Geisinger Researcher Talks About 9/11 Experience

MAHONING TOWNSHIP -- Sunday marks 15 years since terrorists flew two airplanes into the World Trade Center in New York City.

When the first plane hit, a man who now works at Geisinger Medical Center near Danville was in the basement of the center.

Joseph Boscarino does research at Geisinger Medical Center and focuses on post-traumatic stress disorder. 15 years ago he led the first research team to put out a study after 9/11. Boscarino knows firsthand about that day because he was there.

Boscarino sat with Newswatch 16 just outside his office at Geisinger Medical Center to discuss one of the worst days of his life: September 11, 2001. Even 15 years later, it's hard for him to talk about.

"This weekend, I was watching the World Trade Center shows that were running, the anniversary shows. I get stressed out again."

That's because Boscarino was in the basement of the World Trade Center when the first plane hit. He worked in New York City at the time and took the subway. It had stopped at the World Trade Center just before the first plane hit.

"I heard this noise and this vibration and I wasn't sure what it was. I turned around and I looked down the mezzanine, down the hallway of the subway tunnel, and i saw people running back and forth," he recalled.

The train Boscarino was riding in continued on its way and left the World Trade Center just minutes before deadly debris filled the subway station. When Boscarino got to his office, he found out the noise he heard was the first plane hitting the building.

"I said, 'what?' and I knew this was going to be big and the United States was going to be at war."

Boscarino is a Vietnam veteran so he has experienced trauma.

"This was of a scale that was like biblical, like it was a big disaster movie. I was waiting for someone to say, 'cut, that was a good shot, cut.'"

Within a few days, Boscarino and his coworkers started doing what they did best. They wrote grants to do studies on the terrorist attack. Their first study about post-traumatic stress disorder quickly got funded.

Even though Boscarino threw his time and energy into work, there are certain things he remembers about that day, certain things he saw that are hard to talk about, such as all those photos and posters of people who were missing.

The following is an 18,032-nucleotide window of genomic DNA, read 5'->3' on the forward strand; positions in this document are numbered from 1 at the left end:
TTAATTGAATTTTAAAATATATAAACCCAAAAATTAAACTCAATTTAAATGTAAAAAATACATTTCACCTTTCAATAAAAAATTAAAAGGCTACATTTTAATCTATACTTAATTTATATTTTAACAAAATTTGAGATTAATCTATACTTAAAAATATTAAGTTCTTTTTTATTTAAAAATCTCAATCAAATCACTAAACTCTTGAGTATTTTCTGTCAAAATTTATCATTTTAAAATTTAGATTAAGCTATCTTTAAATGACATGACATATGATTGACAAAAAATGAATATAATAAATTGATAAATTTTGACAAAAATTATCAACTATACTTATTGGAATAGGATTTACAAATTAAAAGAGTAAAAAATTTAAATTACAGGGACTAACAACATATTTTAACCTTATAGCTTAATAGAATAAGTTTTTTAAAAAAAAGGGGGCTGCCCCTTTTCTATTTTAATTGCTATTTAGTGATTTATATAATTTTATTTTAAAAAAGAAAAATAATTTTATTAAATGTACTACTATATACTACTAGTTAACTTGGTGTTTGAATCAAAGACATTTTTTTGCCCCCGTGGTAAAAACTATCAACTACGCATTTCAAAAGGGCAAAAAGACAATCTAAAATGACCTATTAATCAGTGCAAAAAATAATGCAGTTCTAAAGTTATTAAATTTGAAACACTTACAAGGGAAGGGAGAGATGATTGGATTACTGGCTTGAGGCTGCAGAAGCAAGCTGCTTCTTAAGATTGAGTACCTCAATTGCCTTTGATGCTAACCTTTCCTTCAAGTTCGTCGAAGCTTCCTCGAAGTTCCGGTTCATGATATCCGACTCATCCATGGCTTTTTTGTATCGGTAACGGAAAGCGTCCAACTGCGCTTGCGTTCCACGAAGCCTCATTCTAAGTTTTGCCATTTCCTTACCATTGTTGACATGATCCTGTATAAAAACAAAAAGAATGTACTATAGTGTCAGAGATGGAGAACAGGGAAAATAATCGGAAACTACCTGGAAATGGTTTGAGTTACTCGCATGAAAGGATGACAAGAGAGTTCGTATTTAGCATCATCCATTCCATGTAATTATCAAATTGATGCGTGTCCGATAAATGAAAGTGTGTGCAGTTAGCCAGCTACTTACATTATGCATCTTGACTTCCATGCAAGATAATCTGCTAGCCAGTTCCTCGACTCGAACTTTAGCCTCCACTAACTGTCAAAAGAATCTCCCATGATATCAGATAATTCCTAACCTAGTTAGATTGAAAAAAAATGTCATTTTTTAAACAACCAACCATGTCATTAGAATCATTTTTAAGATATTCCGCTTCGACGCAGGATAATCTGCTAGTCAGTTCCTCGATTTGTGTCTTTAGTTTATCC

"People all over the side of the building, 'looking for my husband,' you know?"

Boscarino and his team have since published more than 40 research papers on 9/11.

It was like a Godzilla movie or something, a horror movie," he said. "Just the scale of it, it made Vietnam seem much smaller."

Boscarino says he felt helpless. So within a few days, he and his coworkers began writing grants do studies on the traumatic effects of the terrorist attack.

"You learn to control your fear and stress and just go forward."

The team's first study about post-traumatic stress disorder quickly got funded.

"I was kind of the lead on the PTSD part at least, and we wrote these grants that did assessments of New York City," Boscarino explained. "The study was published in the New England Journal of Medicine. It was the first one ever done in New York City about 9/11."

Boscarino and his team met with survivors at Ground Zero. They did about 15,000 interviews in an effort to understand PTSD.

"I worked with that data for 10 years. I came to Geisinger in 2005 and I brought the data with me and I worked with it here."

Boscarino calls post-traumatic stress disorder the main mental health problem people face after large-scale traumas. Substance abuse is second. And that's why he has just started research into why so many people get addicted to opiates.